I made a Saturday morning visit to the mental hospital at Babakan in Bogor. It had been praying on my conscience that, while dealing with John’s problems, I had been neglecting Daud and the other children still in the hospital. Last time I had been to Babakan, John’s friend Daud had been looking poorly. I wondered if Daud had the same diarrhoea infection that John had had.
"How’s Daud?" I asked Diana, the nurse on duty in the office within the children’s ward. She was the one who had told me she was a regular church attender.
"He’s OK. How’s John?" she said, with a look that puzzled me. Was it sympathy or sourness?
"John is cured, has put on weight, and is safely at home," I announced, triumphantly. "Can I see Daud?"
"He’s round the back," she said. She was watching TV and apparently trusted me to explore the place on my own.
In the back yard I found Daud was tied to a metal bed and he had lost a lot of weight. His eyes looked misty. His naked body was lying in a pool of diarrhoea.
"What do Daud’s parents do?" I asked Diana when I returned to the office. I had decided to avoid conflict, and be practical.
"Mother’s a nurse at the children’s clinic at the Laja Hospital," said Diana. "Father works for the government."
I wondered how a nurse could let her son get into the state that Daud was in and decided to take a trip to Bogor’s Laja Hospital to find out.
The Laja Hospital was an old government hospital, a smaller version of Jakarta’s Dipo. After making a few enquiries, I found Daud’s mother in a grubby room where she was sorting out patients’ files, prior to ending her shift. She was small, had greying hair and had the sort of serious, caring face you would expect of a good nurse. I introduced myself and explained why I was there.
"I haven’t seen Daud for some time," she admitted. "I’m grateful you’ve come."
"Has he always been backward?" I asked.
"He was normal until the age of nine. A good student at school. Then he got a fever and his brain got damaged. Meningitis. We had to put him in the Babakan Hospital because both my husband and I go out to work."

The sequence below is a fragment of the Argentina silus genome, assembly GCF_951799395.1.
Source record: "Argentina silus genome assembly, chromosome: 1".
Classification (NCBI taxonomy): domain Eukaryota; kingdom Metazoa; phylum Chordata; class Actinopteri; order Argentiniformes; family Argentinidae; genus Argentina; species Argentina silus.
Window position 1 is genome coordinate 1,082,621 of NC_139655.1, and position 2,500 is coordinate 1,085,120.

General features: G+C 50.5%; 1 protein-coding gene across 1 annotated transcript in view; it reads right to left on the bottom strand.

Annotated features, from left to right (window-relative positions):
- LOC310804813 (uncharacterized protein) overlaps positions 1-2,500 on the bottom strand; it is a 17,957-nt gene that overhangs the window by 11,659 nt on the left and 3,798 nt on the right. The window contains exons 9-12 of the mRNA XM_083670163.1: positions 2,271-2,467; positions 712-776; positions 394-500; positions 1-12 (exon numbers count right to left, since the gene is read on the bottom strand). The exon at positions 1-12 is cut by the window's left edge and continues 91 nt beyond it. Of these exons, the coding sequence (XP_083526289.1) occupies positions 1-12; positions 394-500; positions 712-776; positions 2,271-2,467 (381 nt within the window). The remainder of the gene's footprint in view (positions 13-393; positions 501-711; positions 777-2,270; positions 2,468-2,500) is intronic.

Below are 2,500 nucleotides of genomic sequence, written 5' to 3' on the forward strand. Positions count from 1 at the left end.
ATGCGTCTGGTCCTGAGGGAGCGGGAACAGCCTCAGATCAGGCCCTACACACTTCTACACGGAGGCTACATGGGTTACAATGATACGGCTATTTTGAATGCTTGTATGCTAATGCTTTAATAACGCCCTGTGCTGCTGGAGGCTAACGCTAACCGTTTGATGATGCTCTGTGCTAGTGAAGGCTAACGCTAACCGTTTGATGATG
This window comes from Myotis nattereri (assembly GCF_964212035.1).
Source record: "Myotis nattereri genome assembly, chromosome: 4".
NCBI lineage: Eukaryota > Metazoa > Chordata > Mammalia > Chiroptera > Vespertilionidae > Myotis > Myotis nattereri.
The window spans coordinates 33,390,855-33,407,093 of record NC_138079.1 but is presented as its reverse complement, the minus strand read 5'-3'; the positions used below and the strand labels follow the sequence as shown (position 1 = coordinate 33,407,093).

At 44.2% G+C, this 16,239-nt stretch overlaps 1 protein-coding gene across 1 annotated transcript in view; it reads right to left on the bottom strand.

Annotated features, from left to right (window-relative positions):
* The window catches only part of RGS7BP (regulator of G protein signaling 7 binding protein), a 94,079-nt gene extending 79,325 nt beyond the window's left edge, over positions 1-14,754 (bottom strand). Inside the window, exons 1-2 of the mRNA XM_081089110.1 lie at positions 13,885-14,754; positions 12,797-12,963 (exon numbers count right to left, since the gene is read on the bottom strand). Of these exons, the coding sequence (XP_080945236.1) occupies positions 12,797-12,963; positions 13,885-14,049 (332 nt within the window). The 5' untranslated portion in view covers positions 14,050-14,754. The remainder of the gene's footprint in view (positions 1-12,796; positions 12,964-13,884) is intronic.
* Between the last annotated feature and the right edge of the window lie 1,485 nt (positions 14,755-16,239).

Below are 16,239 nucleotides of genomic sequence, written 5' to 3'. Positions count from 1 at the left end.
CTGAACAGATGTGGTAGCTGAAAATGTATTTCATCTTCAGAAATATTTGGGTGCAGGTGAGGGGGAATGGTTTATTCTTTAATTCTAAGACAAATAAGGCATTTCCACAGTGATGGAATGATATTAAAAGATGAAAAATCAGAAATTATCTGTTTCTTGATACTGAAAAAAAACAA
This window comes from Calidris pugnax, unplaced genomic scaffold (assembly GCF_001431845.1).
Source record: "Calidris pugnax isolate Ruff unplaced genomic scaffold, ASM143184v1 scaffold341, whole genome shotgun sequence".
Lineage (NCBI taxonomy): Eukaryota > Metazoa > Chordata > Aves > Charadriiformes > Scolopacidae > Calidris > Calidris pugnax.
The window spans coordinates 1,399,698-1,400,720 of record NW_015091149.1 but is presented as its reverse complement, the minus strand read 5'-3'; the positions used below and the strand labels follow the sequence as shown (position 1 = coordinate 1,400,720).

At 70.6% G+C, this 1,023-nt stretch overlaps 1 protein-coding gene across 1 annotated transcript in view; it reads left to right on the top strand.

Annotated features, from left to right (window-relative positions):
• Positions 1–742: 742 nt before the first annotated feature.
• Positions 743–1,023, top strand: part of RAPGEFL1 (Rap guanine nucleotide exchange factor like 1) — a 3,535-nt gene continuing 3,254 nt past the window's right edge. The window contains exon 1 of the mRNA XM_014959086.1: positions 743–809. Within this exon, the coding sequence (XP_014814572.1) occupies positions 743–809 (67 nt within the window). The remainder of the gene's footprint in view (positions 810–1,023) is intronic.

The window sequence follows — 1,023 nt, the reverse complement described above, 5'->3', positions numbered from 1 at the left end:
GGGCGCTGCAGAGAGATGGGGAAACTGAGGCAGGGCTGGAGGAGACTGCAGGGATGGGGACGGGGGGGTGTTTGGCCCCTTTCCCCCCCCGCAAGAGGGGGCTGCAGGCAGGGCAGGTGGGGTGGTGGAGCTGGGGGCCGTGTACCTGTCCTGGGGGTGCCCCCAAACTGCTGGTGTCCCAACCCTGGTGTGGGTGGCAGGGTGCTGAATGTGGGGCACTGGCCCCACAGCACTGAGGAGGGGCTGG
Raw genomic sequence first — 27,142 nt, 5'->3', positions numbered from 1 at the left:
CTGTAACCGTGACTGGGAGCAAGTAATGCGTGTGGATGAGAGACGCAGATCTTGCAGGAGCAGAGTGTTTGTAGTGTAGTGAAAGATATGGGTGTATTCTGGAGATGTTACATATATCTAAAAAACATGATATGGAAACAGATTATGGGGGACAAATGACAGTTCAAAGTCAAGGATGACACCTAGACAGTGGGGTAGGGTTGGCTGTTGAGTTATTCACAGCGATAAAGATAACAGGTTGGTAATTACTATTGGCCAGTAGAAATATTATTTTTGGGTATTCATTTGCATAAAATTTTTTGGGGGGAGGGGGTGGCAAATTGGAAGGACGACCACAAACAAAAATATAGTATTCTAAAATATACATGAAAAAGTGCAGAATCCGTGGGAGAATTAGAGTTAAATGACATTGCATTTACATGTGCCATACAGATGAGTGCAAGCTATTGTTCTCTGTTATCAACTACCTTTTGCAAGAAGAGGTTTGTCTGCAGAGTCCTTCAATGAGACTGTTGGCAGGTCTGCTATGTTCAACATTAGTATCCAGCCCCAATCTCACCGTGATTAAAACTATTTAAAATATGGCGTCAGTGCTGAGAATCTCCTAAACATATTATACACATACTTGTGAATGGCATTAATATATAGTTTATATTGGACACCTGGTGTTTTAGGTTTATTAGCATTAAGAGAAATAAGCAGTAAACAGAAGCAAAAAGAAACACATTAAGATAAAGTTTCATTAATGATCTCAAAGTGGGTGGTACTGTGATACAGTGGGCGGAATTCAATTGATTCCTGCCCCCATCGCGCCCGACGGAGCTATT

"How much do you get paid at the Laja Hospital?" I asked.
"About eighty thousand rupiahs a month. That’s about forty US dollars a month. My husband doesn’t get much more."
"If I paid you that amount, would you look after Daud at home?" I asked.
"Perhaps I could find a relative to look after him while I’m at work. We’ve been thinking about bringing him home some day. My husband’s building a room upstairs where Daud could live. Do you want to see it?"
Daud’s mum and I motored to the nearby government housing estate where Daud’s family lived. It was a place of pleasant villas, large and small, with gardens of bougainvillea and hibiscus. The largest houses were luxurious six bedroom affairs occupied by people like judges. Daud’s home was of a more modest three bedrooms. I noted it had a large TV, a music centre, two posh bicycles, a smart settee, photos of a girl still at school and a boy at university, and a big framed photo of the cute little eight-year-old schoolboy who was now in the mental hospital. Upstairs there was indeed a sunny room that had been prepared for Daud. Daud’s mum and dad were evidently doing quite well in their government jobs. I assumed there were all sorts of perks and that that was why mum did not want to give up her work as a nurse.
"I think you should take him out of the Babakan Hospital as soon as possible," I said. "When can you see him?"
"My husband will take me there this evening."
"What does your husband do for a living?"
"He works in the prison service," she said.